Sound and Sense
Leaving out the little-understood (and even less 'measured'!) sense of touch (which perhaps is made good use of by the visually challenged and certain sighted others), let us now move on to 'audiophilia'. Often there is a clear division here between musicians and non-musicians who are in a way equally enthused about music. I have among my friends a pianist and a bass guitarist. While listening to a recorded piece of music, it is interesting to note the observations of both. The pianist is often concerned about the general tonality and rhythm, while the bass player primarily notes the peculiar manner in which the bass lines interact with the rest of the music. A lay 'audio' enthusiast, on the other hand, notices what is often termed the 'fidelity' of the recording, and often misses the nuances of the musical techniques.

But before all else, let us ask ourselves a question. Why is it that there is an undue importance accorded to measurement in sound -- that is lacking almost totally as regards the other sensory inputs? Are we justified in stressing certain aspects of the auditory stream for measurement? Is our understanding complete and 'correct'? Why don't we listen to our ears more readily, in a similar manner that we do with the other senses?

By the way, what do our ears tell us? Over the millennia these funny-looking protuberances on both sides of our head have, along with our peripheral vision and our reflexes, stood us in good stead as survivors in a dangerous planet. Localization and spatial clues, as also clues about the 'character' of the venue of the acoustic event, rock-solid 'mental imaging' when everything including the source and the receiver are moving like crazy, are some of the important data that we glean from the auditory inputs. And to add to the complexity, the 'audio' ranges from a barely audible 20 Hz at one end to another barely audible 20 kHz at the other end, according to pundits. Then there are those on the lunatic fringe who claim that nothing less than 30 or 40 kHz would 'really' make music preserve its 'life'.

It is comparatively easy to plan and conduct tests which could show that what the ears perceive about the spatial and other clues mentioned above would 'hold together' pretty well even when the range is limited very much. Without going into invloved arguments, it is easy to see that just as with the other senses of sight, smell and taste, the subtleties of hearing too have not been understood enough so that they could be measured 'correctly' and interpreted. The situation is not far from the classic encounter of the five blind men and an elephant. The ' part-interpretations' made by the individuals about the huge animal could very well be true from their perspective, but unfortunately the sum of the interpretations reveal at best only a caricature of  the elephant.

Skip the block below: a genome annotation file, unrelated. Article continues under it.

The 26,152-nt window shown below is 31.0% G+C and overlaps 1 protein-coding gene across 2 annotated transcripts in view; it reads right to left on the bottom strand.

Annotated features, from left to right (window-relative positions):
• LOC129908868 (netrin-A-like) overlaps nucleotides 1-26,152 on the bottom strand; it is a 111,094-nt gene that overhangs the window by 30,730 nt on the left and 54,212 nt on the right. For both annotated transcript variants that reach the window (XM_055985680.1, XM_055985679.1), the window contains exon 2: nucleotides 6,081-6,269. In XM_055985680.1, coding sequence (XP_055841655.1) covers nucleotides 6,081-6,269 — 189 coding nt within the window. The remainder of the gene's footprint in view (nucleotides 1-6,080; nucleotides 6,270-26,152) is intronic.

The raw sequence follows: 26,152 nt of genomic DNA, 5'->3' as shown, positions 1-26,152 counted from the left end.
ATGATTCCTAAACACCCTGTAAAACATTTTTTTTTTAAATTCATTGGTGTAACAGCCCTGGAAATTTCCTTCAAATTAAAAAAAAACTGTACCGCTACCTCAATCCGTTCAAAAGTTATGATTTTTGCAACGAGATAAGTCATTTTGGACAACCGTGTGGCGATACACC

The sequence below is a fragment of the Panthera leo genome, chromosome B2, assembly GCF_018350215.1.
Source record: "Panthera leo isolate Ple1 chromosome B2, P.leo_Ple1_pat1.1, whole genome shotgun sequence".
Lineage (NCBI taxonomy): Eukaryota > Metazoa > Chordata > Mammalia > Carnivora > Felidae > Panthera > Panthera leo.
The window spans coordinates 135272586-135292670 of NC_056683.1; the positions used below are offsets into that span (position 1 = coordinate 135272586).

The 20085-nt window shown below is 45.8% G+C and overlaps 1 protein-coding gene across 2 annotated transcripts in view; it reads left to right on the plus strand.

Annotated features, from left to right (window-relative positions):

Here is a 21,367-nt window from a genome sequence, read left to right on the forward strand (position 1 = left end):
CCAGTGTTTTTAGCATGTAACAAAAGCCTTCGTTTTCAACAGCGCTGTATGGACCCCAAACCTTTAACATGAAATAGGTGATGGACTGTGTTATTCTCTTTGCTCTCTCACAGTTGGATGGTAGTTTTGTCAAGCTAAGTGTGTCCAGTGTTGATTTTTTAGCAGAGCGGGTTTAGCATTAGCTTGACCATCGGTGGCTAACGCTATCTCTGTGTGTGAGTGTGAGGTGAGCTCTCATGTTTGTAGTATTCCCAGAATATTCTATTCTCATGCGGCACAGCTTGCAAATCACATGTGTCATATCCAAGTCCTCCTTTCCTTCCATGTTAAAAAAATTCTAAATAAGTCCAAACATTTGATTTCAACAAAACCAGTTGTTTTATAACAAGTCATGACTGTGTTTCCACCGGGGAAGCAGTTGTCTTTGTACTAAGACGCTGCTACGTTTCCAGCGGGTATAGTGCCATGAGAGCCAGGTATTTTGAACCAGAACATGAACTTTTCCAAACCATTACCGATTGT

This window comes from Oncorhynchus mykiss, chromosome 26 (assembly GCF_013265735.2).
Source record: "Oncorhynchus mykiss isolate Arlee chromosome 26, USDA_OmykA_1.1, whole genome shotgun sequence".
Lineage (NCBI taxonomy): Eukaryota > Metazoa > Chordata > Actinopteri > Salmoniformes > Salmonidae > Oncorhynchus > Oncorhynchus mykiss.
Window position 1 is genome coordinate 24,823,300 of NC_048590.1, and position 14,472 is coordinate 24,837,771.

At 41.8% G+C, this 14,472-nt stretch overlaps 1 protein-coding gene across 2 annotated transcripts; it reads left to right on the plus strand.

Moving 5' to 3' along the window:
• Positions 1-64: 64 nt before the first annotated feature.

Sound Tales and the Fallacy of Stereo
Stereophonic sound originated as an attempt to record and reproduce acoustic events using two channels (or more, as is popular practice today) in such a manner that it could mimic the original event. Has that attempt succeeded to a satisfactory level?

Here permit me a slight detour, if only to answer the many 'injunctions' from the binaural brigade, by introducing the first of the sound 'tales'. Just prior to starting on a jungle trek long back, I received a few binaural recordings. I do not know how they were made, but I wish to believe that they were made with a 'dummy head mic'. I had at the time a rather good quality Sony Walkman with built-in recording mics, and promptly transcribed the binaural pieces to Ferri-Chrome cassettes using my 3-head home deck. Camping near a river, early next morning I took the Walkman, my fav pair of open headphones, with 'on-edge' transducers that radiated front and back and sat with its edge on the pinna. Sitting on a rock near the river, the surrounding echoing lightly with the gurgle of the river and birdsounds at a distance, I switched on. The recorded nature sounds, played at a moderate volume level, soon had me transported to somewhere far away. The sound was uncanny, with bees buzzing realistically and bird sounds making me look for them left and right and often behind me etc. Switching to some music tracks (sorry, only Western classical), at a slightly higher volume level, I could close my eyes and forget about the actual surroundings and immerse myself in the music and its realism. Perhaps it was as close to real as a recording has sounded to me all these years. But the illusion, though very good, suffered from one drawback-- I was getting a stiff neck from remaining motionless and tensed. A slight movement, and the image moving with me inside my head would leave me confused. It had happened earlier too with the natural sounds, when I turned to look for the bird. The effect was very good while it lasted, but all it took to undo the castle of cards erected by the auditory image was the slightes of head movements.